How can communicators offer explanations of risk concepts and processes that convey the intended meanings?
How do individuals make decisions about whom they trust when seeking information about risks?
How should risks be communicated so that affected audiences are likely to interpret the information offered as being personally relevant?
When an information source has lost its credibility, how does that source legitimately regain trust?
Given the significant uncertainties surrounding I-131 exposure and cancer risk, the committee suggests that DHHS consider research to develop a better understanding of how people perceive the benefits and harms of cancer screening and how those perceptions are affected by different ways of presenting quantitative information and different ways of structuring clinician-patient communication. In addition to studies not specific to thyroid cancer or radiation-exposed populations, the evaluation component of the Agency for Toxic Substances and Disease Registry (ATSDR) medical-monitoring program might consider the feasibility of a controlled study to compare different information formats or different counseling strategies for patients who come in for testing.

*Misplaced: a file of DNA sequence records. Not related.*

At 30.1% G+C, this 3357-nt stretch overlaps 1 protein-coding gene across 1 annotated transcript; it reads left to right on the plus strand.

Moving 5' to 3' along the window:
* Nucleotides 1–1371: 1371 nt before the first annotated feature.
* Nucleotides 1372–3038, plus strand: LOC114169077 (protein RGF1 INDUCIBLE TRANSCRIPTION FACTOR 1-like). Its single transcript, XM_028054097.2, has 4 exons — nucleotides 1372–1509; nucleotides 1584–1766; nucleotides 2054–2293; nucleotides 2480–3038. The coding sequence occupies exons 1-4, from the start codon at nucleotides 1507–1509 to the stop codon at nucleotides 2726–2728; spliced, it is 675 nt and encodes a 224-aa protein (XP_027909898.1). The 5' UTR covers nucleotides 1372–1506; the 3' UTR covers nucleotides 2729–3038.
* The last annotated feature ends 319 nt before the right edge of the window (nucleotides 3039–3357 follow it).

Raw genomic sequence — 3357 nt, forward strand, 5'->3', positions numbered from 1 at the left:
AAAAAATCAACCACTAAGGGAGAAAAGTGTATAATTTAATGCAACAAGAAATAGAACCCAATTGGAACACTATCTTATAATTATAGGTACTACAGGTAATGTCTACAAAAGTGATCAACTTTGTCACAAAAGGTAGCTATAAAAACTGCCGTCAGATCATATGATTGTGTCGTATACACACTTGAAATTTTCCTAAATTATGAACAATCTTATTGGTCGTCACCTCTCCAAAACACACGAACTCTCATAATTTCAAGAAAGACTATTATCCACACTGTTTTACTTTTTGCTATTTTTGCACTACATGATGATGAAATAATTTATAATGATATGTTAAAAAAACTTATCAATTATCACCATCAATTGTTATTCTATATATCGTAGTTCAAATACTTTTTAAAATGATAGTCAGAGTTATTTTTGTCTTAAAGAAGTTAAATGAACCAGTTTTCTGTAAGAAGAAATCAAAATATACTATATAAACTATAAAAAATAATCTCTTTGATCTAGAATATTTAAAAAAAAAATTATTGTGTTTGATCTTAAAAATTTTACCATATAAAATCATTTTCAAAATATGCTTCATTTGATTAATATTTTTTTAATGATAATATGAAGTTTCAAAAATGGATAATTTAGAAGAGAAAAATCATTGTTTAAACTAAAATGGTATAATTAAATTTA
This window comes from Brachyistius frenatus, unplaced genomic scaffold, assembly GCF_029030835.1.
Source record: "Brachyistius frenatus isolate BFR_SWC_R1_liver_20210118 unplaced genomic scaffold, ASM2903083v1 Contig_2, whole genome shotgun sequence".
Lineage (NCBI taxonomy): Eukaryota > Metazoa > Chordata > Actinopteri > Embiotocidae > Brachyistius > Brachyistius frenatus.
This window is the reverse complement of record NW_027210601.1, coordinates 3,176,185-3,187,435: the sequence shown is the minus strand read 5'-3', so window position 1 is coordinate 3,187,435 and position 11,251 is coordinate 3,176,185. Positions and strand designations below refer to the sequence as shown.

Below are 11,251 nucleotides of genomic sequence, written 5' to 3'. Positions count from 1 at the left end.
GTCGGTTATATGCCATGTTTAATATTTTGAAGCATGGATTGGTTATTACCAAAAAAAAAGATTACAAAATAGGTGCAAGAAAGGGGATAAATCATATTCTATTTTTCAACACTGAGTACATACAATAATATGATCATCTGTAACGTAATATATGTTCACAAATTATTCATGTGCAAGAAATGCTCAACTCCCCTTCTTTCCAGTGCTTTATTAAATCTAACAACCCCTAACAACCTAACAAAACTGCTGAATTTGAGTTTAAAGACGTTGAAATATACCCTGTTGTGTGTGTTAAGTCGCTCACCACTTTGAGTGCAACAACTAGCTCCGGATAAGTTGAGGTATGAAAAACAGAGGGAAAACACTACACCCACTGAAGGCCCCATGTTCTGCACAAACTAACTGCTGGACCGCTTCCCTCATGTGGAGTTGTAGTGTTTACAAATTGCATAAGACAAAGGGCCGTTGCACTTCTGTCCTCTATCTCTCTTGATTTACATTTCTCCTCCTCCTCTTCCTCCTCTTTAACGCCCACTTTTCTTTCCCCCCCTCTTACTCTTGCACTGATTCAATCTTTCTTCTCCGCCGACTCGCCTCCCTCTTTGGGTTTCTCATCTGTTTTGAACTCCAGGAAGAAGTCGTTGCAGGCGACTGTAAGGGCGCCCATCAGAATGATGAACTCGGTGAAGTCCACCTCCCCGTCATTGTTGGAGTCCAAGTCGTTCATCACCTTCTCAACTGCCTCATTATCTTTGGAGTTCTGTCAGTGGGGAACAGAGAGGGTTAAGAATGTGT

As envisaged, the ATSDR medical-monitoring program is not likely to produce useful information about mortality effects of screening for thyroid cancer because people who are screened would be self-selected, and high long-term survival rates can be expected without screening. The program's reports on positive and negative screening results and subsequent follow-up tests, procedures, and findings should still be tracked. In considering its research priorities, DHHS might also consider an outside evaluation of patient experience and perceptions of harms and other benefits of the ATSDR program, although it is not clear that the results could be generalized.